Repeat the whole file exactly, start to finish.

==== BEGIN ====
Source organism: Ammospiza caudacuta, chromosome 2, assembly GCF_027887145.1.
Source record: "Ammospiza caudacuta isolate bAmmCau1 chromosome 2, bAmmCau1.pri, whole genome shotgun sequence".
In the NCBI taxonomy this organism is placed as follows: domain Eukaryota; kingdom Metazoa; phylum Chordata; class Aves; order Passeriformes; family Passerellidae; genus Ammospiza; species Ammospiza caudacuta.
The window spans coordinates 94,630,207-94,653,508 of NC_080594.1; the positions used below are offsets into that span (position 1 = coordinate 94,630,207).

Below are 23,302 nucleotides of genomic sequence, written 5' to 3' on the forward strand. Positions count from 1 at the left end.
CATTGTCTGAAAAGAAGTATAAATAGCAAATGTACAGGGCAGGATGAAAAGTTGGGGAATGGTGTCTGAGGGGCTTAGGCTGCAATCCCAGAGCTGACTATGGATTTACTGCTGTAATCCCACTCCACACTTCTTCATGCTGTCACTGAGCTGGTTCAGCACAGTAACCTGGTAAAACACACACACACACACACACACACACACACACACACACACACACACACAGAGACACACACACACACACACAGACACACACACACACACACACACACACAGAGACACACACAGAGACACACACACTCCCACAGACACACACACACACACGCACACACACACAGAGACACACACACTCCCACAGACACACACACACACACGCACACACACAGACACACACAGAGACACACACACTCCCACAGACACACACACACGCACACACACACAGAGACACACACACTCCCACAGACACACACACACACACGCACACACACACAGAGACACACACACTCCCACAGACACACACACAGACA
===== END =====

Source organism: Ammospiza caudacuta, chromosome 2, assembly GCF_027887145.1.
Source record: "Ammospiza caudacuta isolate bAmmCau1 chromosome 2, bAmmCau1.pri, whole genome shotgun sequence".
In the NCBI taxonomy this organism is placed as follows: domain Eukaryota; kingdom Metazoa; phylum Chordata; class Aves; order Passeriformes; family Passerellidae; genus Ammospiza; species Ammospiza caudacuta.
The window spans coordinates 94,630,207-94,653,508 of NC_080594.1; the positions used below are offsets into that span (position 1 = coordinate 94,630,207).

Below are 23,302 nucleotides of genomic sequence, written 5' to 3' on the forward strand. Positions count from 1 at the left end.
CATTGTCTGAAAAGAAGTATAAATAGCAAATGTACAGGGCAGGATGAAAAGTTGGGGAATGGTGTCTGAGGGGCTTAGGCTGCAATCCCAGAGCTGACTATGGATTTACTGCTGTAATCCCACTCCACACTTCTTCATGCTGTCACTGAGCTGGTTCAGCACAGTAACCTGGTAAAACACACACACACACACACACACACACACACACACACACACACACACACAGAGACACACACACACACACACAGACACACACACACACACACACACACACAGAGACACACACAGAGACACACACACTCCCACAGACACACACACACACACGCACACACACACAGAGACACACACACTCCCACAGACACACACACACACACGCACACACACAGACACACACAGAGACACACACACTCCCACAGACACACACACACGCACACACACACAGAGACACACACACTCCCACAGACACACACACACACACGCACACACACACAGAGACACACACACTCCCACAGACACACACACAGACA